Another factor <...> is compatibility with other Windows-based applications and the Windows shell itself <...>

Because this problem is becoming increasingly common <...> there are efforts throughout Microsoft to address it. In fact, as a timely Vista plug, you’ll notice a couple of changes that reduce the chance of hitting the MAX_PATH limit: many of the special folder names have shortened and, more interestingly, the shell is using an auto-path shrinking feature <...> to attempt to squeeze them into 260 characters.

Warning: You might need to call the Windows APIs directly, since I think the .NET Framework might not support this kind of path syntax.

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Yeah, 3.5 didn't support this kind of path. I doubt 4.0 added it. – Jamie Penney Mar 4 '11 at 1:20
If you need to access a server-share with long path you need to write it like this: \\?\UNC\Server\Share, in other words adding \\?\UNC\ as a prefix. More on this: installsetupconfig.com/win32programming/windowsfileapis4_2.html – Spiralis May 11 '11 at 9:00
Yes, you will need to P/Invoke the Win32 API functions and call them directly from a .NET application. .NET's internal plumbing (specifically, a PathHelper class) validates the path and throws an exception if it is more than MAX_PATH (260) characters. – Cody Gray May 23 '14 at 6:59
what if your path is longer than 32,767 characters though? – Amani Kilumanga Apr 6 at 0:41
@AmaniKilumanga: Then your path is basically a 6000-word essay and the system can't handle it. – Mehrdad Apr 6 at 0:43

You could try the Delimon library, its a .NET Framework 4 based library on Microsoft TechNet for overcoming the long filenames problem:

Delimon.Win32.I​O Library (V4.0).

It has its own versions of key methods from System.IO. For example, you would replace:




which will let you handle long files and folders.

From the website:

Delimon.Win32.IO replaces basic file functions of System.IO and supports File & Folder names up to up to 32,767 Characters.

This Library is written on .NET Framework 4.0 and can be used either on x86 & x64 systems. The File & Folder limitations of the standard System.IO namespace can work with files that have 260 characters in a filename and 240 characters in a folder name (MAX_PATH is usually configured as 260 characters). Typically you run into the System.IO.PathTooLongException error with the Standard .NET Library.

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.NET Core now supports long path names without needing extended syntax.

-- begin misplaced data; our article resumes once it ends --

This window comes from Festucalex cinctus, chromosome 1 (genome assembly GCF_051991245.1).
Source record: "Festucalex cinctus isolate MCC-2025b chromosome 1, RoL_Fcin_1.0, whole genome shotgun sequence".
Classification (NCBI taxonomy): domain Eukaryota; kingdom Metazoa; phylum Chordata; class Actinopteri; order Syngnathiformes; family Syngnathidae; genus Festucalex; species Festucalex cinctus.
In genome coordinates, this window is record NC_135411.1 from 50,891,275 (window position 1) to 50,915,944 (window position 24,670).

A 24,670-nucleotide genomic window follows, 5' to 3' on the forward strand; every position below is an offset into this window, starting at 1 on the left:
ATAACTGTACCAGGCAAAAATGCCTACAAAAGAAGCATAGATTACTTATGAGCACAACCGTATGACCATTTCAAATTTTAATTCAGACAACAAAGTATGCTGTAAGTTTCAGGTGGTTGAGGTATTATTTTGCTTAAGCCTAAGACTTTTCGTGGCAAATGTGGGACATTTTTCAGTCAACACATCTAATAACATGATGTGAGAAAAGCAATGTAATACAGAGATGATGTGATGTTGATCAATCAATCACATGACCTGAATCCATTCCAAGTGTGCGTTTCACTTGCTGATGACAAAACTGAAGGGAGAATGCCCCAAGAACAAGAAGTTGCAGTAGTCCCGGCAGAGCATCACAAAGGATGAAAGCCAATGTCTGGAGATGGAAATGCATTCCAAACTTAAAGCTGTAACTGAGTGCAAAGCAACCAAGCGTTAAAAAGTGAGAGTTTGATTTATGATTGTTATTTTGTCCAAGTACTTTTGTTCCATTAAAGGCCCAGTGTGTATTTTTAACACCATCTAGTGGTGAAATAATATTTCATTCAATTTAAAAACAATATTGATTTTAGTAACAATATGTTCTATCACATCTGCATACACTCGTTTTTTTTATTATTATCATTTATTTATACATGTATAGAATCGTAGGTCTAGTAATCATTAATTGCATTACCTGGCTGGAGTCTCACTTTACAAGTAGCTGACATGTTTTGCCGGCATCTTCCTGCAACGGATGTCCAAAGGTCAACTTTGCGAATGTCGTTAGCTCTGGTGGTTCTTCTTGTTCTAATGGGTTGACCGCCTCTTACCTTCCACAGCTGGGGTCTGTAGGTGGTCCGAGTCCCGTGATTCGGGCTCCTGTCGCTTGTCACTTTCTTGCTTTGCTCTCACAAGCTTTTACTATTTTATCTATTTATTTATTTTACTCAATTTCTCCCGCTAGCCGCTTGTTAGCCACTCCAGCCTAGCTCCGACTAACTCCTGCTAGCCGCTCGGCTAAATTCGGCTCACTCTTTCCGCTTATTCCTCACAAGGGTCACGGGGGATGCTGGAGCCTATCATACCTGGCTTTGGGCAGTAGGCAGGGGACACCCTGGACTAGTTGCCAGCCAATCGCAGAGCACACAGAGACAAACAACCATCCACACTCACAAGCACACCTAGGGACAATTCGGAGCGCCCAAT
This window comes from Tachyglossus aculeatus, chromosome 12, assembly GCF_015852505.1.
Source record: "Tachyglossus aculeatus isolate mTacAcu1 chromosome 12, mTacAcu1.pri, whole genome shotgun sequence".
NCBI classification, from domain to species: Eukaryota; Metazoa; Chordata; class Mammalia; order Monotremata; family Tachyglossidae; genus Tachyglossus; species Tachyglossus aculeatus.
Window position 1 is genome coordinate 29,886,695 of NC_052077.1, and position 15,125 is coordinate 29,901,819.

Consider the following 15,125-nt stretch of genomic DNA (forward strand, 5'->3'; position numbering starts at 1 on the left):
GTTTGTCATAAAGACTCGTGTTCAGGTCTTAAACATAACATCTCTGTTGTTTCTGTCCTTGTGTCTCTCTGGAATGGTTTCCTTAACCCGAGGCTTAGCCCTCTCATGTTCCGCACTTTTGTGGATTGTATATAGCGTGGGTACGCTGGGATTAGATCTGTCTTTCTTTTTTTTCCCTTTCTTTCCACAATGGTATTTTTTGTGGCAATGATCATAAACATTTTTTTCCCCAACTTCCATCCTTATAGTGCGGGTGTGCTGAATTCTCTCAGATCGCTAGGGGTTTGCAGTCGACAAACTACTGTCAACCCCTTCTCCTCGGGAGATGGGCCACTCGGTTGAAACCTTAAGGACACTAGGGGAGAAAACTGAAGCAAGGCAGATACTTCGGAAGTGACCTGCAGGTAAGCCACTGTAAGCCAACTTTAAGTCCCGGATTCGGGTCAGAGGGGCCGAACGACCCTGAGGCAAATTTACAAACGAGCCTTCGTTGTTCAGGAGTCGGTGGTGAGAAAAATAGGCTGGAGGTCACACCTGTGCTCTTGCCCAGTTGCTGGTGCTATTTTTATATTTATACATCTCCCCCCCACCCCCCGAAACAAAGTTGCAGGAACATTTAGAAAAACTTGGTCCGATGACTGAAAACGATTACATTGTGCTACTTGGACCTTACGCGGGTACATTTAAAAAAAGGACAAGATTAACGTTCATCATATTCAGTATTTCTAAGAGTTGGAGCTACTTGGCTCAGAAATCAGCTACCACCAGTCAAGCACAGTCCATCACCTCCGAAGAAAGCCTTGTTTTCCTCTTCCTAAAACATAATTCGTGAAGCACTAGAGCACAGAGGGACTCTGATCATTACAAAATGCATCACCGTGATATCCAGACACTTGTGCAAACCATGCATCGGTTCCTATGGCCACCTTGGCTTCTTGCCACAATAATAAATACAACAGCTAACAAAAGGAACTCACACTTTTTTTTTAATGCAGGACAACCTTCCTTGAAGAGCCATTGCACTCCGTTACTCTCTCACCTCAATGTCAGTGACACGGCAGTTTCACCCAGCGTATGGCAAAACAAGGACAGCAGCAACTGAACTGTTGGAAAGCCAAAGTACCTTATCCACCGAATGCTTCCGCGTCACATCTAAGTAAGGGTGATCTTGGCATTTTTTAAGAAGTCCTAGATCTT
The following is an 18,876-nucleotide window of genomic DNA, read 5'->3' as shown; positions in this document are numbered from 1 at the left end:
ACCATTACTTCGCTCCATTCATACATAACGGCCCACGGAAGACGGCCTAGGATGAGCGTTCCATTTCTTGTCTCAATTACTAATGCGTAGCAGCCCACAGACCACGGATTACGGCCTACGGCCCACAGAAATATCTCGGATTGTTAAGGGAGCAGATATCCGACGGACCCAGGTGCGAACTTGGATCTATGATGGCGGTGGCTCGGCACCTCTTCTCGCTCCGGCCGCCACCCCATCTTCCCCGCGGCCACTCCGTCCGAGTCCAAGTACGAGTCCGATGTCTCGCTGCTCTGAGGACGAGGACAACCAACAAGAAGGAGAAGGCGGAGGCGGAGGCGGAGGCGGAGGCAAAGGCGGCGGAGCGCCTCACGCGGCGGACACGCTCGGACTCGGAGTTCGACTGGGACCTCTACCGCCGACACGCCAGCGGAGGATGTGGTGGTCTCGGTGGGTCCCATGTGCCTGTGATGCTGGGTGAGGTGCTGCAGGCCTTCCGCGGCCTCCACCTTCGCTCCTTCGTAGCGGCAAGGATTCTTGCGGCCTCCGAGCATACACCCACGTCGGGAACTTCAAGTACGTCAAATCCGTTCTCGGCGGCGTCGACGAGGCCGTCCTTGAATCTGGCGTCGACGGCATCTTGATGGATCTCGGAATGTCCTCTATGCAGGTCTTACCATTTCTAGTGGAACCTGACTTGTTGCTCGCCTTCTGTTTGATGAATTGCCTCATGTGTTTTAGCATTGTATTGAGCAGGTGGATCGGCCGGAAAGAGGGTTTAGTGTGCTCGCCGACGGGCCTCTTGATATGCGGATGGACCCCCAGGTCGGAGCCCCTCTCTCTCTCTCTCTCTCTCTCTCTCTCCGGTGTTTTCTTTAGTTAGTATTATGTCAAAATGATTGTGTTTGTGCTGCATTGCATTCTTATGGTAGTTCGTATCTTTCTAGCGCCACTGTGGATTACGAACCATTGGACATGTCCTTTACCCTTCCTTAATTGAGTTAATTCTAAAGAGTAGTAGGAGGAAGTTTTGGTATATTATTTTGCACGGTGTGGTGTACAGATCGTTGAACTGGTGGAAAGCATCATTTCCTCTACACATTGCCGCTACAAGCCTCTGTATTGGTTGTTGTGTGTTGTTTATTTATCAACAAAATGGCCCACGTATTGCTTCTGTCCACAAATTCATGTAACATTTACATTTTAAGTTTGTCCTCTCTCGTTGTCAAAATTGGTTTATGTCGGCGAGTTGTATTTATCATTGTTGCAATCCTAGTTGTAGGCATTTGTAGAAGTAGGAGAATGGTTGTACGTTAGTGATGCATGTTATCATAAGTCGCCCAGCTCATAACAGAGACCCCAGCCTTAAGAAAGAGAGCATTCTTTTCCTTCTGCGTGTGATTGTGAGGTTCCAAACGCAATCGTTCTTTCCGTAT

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The MSDN reference for GetFileAttributesEx says:

In the ANSI version of this function, the name is limited to MAX_PATH characters. To extend this limit to 32,767 wide characters, call the Unicode version of the function and prepend "\\?\" to the path. For more information, see Naming a File.

So you want to use GetFileAttributesExW and prefix your path with "\\?\"

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Your quote is correct but a bit misleading: This limitation has nothing to do with the ANSI version (it's also limited in the Unicode version). – Mehrdad Mar 4 '11 at 1:09
it very clearly states you need to use both the Unicode version and the prefix to extend the limit. – lunixbochs Mar 4 '11 at 1:11

The answers from Mehrdad and TripleAntigen are great. Here are a few alternative libraries that wrap the Win32 API and may provide what you need:

I haven't had a chance to try the first two. I used the latter as a quick fix in a small personal project and it worked fairly well, although I found some minor bugs regarding directories (which the developer addressed very quickly).

Avoid Microsoft.Experimental.IO as it has some limitations and is no longer maintained.

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I ran into this problem once with an application that I was writing. When I was getting close to hitting the 260 character limit, I would map a network drive, on the fly, to some segment of the full path, thus cutting the length of the full path + file-name down significantly. It's not really an elegant solution, but it got the job done.